Lastly, a key limitation of the current scoping review is a challenge common to review studies. The length of time that elapsed between the end-date of the search (i.e., December 31, 2012) and the time of publication, spanning a 7-year time frame, limits our ability to fully report on the true landscape of the research pertaining to interventions for at-risk young children (0–5). Establishing review criteria with such a broad scope to reporting on all intervention studies for this population create a unique challenge of identify a tremendous amount of research, requiring our research team to balance the need for rigorous analysis and reporting with expedience in publication, as new research, not captured in our search parameters, is ever emerging within this burgeoning field, as has been the trend since the early 2000s (see Fig. 2). In order to determine if this trend continues, the research team extended our hand search of key journals including Infant Mental Health Journal, Child Development, the Journal of the American Academy of Child and Adolescent Psychiatry, and the Journal of Child Psychology and Psychiatry between January 12,013 and February 28, 2019. Our hand search confirmed the upward trend continues for intervention research to be conducted with this vulnerable population by identify 39 new studies [185,186,187,188,189,190,191,192,193,194,195,196,197,198,199,200,201,202,203,204,205,206,207,208,209,210,211,212,213,214,215,216,217,218,219,220,221,222,223]. This finding underlines the importance of conducting future and ongoing reviews that adhere to best practices in scoping and/or systematic review, the need for which cannot be diminish by our hand search. Although, we did not integrate those articles identified through the hand search into the main analysis of the current scoping review, we did include the findings within the full table that includes the results of the 162 studies (see Additional file 3). While none of the original interventions in the 162 studies were delivered in an online or digital format, some of the intervention studies since 2013 were delivered online (216,237). Our intention here is only to locate this recent research within the broader landscape of research, but we underline caution in drawing any conclusions related to the field of research between 2013 and 2019 based on 39 drawn from only four specialized journals.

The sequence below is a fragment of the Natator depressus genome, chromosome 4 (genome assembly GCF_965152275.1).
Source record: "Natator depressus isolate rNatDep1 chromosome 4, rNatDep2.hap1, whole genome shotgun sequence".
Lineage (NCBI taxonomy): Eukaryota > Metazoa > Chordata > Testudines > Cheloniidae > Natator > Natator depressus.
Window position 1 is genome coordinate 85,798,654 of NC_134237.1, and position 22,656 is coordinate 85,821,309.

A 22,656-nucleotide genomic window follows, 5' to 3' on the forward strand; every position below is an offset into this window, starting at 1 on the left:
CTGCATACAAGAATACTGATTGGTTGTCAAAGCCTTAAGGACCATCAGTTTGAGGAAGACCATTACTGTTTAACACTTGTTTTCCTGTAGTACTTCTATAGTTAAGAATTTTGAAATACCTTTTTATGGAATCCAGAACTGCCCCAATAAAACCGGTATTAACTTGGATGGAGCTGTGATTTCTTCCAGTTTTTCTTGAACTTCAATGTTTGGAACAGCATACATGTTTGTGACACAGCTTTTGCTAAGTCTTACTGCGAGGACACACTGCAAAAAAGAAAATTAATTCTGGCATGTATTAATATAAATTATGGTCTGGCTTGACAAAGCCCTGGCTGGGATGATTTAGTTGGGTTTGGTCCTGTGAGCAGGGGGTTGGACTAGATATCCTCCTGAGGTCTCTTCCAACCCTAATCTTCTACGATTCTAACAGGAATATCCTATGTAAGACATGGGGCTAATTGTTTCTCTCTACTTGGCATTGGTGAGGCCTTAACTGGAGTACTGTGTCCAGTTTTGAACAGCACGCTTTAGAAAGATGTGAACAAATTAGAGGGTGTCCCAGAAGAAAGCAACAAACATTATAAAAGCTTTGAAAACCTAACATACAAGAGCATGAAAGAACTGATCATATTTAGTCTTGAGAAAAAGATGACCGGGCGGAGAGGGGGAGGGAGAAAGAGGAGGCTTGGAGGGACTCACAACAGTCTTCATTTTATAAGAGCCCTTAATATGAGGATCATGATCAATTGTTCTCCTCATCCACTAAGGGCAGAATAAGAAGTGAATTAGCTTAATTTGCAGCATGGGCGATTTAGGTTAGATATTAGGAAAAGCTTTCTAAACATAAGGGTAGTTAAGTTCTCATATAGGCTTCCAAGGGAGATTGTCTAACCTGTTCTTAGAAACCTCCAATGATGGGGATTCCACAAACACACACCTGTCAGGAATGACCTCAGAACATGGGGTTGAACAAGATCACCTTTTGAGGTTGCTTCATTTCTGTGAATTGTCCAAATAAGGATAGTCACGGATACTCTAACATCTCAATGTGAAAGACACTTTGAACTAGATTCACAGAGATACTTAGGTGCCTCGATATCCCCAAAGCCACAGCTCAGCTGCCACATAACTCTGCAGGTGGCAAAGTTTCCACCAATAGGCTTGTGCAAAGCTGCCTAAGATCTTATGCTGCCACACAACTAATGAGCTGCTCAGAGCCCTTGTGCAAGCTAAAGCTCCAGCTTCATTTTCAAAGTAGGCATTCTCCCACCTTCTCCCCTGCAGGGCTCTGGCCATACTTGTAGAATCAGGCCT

Conclusions

Through this review, we were able identify key gaps in the early years mental health intervention literature, including the need for future research from non-Western countries, better definitions of risk factors and associated outcomes, and the role of fathers’ involvement in IMH initiatives. This scoping review was able to examine and describe the intervention literature within the parameters of an accepted model of public health [1, 20, 21] with an overlapping “nested” view of prevention and intervention. As such, both the current scoping review and the public health framework chosen are heuristic concepts which reflect the dual realities of prevention and intervention continua in the early years, but the model is more descriptive rather than predictive. More research on risk factors, therapeutic mechanisms, and outcomes is needed to separate out children and families with differing trajectories or “developmental assets” in order to match need to risk level and build more comprehensive “ecologically valid” intervention models.